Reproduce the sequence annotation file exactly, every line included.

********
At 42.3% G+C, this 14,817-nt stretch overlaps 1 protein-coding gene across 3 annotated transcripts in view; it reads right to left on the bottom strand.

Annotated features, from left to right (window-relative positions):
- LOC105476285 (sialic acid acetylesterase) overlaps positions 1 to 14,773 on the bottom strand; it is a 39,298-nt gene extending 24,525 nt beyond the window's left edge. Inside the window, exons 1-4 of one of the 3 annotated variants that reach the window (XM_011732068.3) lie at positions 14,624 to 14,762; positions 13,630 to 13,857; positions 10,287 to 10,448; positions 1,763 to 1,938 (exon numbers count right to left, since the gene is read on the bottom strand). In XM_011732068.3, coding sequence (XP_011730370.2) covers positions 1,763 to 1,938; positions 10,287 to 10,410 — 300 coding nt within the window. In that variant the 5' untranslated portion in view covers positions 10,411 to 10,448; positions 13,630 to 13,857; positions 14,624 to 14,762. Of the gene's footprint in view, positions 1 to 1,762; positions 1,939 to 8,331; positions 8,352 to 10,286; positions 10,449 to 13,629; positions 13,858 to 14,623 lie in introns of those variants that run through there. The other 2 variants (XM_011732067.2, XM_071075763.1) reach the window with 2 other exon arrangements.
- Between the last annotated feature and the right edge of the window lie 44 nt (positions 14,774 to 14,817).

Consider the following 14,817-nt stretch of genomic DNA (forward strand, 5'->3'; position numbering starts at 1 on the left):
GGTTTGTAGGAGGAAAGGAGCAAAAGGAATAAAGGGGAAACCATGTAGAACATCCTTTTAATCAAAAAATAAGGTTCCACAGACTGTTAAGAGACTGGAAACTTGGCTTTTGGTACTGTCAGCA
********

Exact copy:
At 42.3% G+C, this 14,817-nt stretch overlaps 1 protein-coding gene across 3 annotated transcripts in view; it reads right to left on the bottom strand.

Annotated features, from left to right (window-relative positions):
- LOC105476285 (sialic acid acetylesterase) overlaps positions 1 to 14,773 on the bottom strand; it is a 39,298-nt gene extending 24,525 nt beyond the window's left edge. Inside the window, exons 1-4 of one of the 3 annotated variants that reach the window (XM_011732068.3) lie at positions 14,624 to 14,762; positions 13,630 to 13,857; positions 10,287 to 10,448; positions 1,763 to 1,938 (exon numbers count right to left, since the gene is read on the bottom strand). In XM_011732068.3, coding sequence (XP_011730370.2) covers positions 1,763 to 1,938; positions 10,287 to 10,410 — 300 coding nt within the window. In that variant the 5' untranslated portion in view covers positions 10,411 to 10,448; positions 13,630 to 13,857; positions 14,624 to 14,762. Of the gene's footprint in view, positions 1 to 1,762; positions 1,939 to 8,331; positions 8,352 to 10,286; positions 10,449 to 13,629; positions 13,858 to 14,623 lie in introns of those variants that run through there. The other 2 variants (XM_011732067.2, XM_071075763.1) reach the window with 2 other exon arrangements.
- Between the last annotated feature and the right edge of the window lie 44 nt (positions 14,774 to 14,817).

Consider the following 14,817-nt stretch of genomic DNA (forward strand, 5'->3'; position numbering starts at 1 on the left):
GGTTTGTAGGAGGAAAGGAGCAAAAGGAATAAAGGGGAAACCATGTAGAACATCCTTTTAATCAAAAAATAAGGTTCCACAGACTGTTAAGAGACTGGAAACTTGGCTTTTGGTACTGTCAGCA